Please advise on 64Bit installation

I’m building a new computer and have questions concerning the openSUSE install. This machine will have 8 Gb of RAM and 4 hard drives. I’m going to install the OS on one of the hard drives and set the other 3 up with LVM RAID 5. On RAID I will store my files which I will make available with SAMBA and NFS to the other machines on the network. I want to use a 64 bit OS due to the amount of RAM I’m using and the fact that there is now a flash player available. I also intend to use XCFE to cut down on resources used. Here are my questions and concerns:

  1. My current 11.1 64 bit install requires me to either give permissions or mount as root via the command line to make the dvdrw, and usb drives available to user. I can’t mount as I could in 10.3 with a right click due to hal. Is there a fix or better way for this? I’ve tried editing /etc/fstab but I have several different external hard drives and pen drives and don’t really want to make an entry for each.

  2. I have both ATI and Nvidia video cards available. I will be using dual LCD monitors. Which is easiest to set up and have the best drivers? I had trouble with Nvidia and the pae kernel with 32 bit installs. Recommendations?

  3. Any other recommendations or pitfalls you see before me?

  4. Should I just use 11.0 or even 10.3 instead?

Thanks for your attention to this matter.


  1. There was an issue with cd/dvd drives and the fix is:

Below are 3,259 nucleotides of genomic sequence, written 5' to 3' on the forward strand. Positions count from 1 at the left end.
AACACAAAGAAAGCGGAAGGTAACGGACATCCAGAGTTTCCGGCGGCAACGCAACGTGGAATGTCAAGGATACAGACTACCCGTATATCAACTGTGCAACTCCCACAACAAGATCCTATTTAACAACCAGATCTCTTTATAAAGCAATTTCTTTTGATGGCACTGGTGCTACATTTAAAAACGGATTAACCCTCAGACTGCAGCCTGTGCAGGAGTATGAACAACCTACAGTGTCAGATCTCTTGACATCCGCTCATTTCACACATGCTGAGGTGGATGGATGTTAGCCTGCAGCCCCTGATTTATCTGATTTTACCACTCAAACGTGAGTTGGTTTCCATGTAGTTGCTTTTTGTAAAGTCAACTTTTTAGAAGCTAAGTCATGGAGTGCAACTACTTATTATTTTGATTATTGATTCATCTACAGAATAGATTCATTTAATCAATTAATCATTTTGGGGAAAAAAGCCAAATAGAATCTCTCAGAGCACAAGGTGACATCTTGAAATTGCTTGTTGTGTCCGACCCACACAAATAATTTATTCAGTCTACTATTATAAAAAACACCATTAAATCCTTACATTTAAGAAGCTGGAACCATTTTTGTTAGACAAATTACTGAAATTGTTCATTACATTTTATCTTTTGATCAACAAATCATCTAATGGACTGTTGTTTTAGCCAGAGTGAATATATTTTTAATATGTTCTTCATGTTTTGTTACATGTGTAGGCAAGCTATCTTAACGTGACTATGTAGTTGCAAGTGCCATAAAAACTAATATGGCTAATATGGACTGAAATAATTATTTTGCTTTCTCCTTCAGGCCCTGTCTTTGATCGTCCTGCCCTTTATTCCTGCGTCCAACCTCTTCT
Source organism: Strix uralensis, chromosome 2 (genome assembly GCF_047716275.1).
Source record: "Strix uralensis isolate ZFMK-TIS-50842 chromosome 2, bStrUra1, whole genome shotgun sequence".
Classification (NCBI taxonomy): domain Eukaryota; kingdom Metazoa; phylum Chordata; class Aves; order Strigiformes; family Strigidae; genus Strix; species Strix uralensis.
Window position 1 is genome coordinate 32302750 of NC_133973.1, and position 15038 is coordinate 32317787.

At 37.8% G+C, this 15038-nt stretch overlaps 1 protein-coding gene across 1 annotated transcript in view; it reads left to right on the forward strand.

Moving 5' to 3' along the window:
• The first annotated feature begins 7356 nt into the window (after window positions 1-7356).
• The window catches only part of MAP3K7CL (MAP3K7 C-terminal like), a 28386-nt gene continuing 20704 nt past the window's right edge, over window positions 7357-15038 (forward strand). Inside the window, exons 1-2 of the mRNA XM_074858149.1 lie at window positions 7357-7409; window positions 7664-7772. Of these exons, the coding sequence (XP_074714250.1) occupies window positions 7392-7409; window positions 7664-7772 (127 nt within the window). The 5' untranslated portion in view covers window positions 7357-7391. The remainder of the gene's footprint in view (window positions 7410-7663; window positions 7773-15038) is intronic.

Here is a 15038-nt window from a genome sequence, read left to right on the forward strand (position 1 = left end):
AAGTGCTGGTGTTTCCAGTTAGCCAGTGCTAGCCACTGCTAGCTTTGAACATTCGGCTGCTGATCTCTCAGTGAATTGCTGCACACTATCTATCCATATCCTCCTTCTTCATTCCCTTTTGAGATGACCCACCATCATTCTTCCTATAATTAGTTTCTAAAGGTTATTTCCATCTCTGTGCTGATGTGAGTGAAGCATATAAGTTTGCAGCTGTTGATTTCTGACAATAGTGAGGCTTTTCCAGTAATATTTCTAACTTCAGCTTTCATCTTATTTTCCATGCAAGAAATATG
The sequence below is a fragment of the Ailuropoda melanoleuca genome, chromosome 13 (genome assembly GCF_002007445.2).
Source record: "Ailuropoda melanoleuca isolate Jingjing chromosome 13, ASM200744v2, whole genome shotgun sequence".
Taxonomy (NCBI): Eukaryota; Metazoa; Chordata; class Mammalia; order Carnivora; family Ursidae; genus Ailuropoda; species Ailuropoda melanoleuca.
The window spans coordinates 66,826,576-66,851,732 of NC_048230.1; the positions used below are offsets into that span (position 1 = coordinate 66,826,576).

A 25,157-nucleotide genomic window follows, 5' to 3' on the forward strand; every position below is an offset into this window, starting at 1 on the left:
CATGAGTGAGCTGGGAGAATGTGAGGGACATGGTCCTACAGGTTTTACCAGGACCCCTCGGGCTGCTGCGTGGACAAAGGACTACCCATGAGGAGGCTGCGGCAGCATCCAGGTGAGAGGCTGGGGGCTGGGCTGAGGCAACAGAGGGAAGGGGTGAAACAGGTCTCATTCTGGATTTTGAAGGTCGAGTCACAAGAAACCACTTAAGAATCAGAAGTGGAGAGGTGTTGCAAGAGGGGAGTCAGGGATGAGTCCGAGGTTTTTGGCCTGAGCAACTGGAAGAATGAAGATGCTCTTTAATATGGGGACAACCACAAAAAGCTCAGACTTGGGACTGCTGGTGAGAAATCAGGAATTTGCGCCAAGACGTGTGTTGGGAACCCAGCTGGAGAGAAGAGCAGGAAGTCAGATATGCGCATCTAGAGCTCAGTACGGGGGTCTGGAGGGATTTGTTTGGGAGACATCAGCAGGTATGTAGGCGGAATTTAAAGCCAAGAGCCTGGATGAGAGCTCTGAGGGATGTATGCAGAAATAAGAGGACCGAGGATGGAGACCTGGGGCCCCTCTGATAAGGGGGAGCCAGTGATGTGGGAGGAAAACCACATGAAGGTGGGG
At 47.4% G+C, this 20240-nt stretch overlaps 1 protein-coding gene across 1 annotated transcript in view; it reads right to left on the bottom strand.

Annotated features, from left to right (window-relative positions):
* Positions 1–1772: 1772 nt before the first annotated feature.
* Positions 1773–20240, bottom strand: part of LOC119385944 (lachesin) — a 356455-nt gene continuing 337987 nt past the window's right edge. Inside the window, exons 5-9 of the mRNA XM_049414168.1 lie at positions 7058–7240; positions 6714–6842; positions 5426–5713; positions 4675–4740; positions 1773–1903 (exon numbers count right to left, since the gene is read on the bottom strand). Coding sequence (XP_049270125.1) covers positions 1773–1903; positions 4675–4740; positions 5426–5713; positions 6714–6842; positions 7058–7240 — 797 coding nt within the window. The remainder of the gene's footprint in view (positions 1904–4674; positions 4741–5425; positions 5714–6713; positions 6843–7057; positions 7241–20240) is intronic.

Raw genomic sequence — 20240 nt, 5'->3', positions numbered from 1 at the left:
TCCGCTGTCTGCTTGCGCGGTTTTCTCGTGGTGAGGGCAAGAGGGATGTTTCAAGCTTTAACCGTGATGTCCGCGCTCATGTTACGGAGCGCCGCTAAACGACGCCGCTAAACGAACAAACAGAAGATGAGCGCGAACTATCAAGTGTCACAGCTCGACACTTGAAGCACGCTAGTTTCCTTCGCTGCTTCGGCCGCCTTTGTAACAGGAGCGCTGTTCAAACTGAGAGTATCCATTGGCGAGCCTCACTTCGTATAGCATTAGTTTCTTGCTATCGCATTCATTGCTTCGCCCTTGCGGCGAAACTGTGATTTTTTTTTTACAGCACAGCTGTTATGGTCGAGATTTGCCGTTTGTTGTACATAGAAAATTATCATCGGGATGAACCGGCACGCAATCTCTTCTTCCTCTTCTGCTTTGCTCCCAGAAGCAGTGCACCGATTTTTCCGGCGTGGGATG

YAST >> Security and Users >> User Management >> “select your user” >> Edit >> Details >> Groups >> check “cdrom” and “disk” and then click on “ACCEPT”.

  1. You can but try, first the repo way. If no joy there, then try the hard way - this is almost OK. Check reports in the HCL
    Hardware - openSUSE

  2. I understand there have been some issues with samba, don’t use it myself (just secure ftp on my LAN)

If you have no other crappy OS’s installed. Have a ball, give it a go. It’s great fun

  1. Um. maybe not.
    11.0 would be a possibility.

[QUOTE=caf4926;1938943]1. There was an issue with cd/dvd drives and the fix is:

YAST >> Security and Users >> User Management >> “select your user” >> Edit >> Details >> Groups >> check “cdrom” and “disk” and then click on “ACCEPT”.

I tried this in my current install and it did not work. One of the reasons I’m posting this.


I would defiantly go for nvidia not read a lot less posts with driver issues compared to ati
The opensuse site has a lot of info NVIDIA - openSUSE



Re; In the past - I can’t comment on Gnome but in KDE3 auto mount seemed much simpler and happened without fail.
Many users are finding problems getting the hang of KDE4 - as far as auto-mount is concerned.

I can’t see the problem myself. Everything just works, even if slightly differently. There is certainly no need to issue the command from a terminal. Whatever I throw in the tray or plug in the usb it pops up in Dolphin.

FYI: I’m agree with Geoff on nvidia, but then I have no experience with ati.

My mount problems must be the result of using XFCE. But mine certainly don’t “just work”. I want this stable so maybe I’ll install KDE 3.5 and see if that takes care of the mount issues.

Nvidia it will be. I was leaning that way.


With 8 GiB RAM, whether you use XFCE, GNOME or KDE is not going to matter much. Similarly using 2 displays, rather implies you ought to be choosing the desktop based on what works best for you.

With 4 disks, if you care about performance I’d much rather use RAID 1 for most of OS, and RAID 10 for data (consider having /var there). You could stripe the non mirrored area, and use it for /tmp, or temporary download files, browser cache type thing, a fast area for unimportant transient data.

The space you apparently loose on mirroring, ought to be mostly gained back by not dedicating a whole disk to the OS, and sizing it sensibly.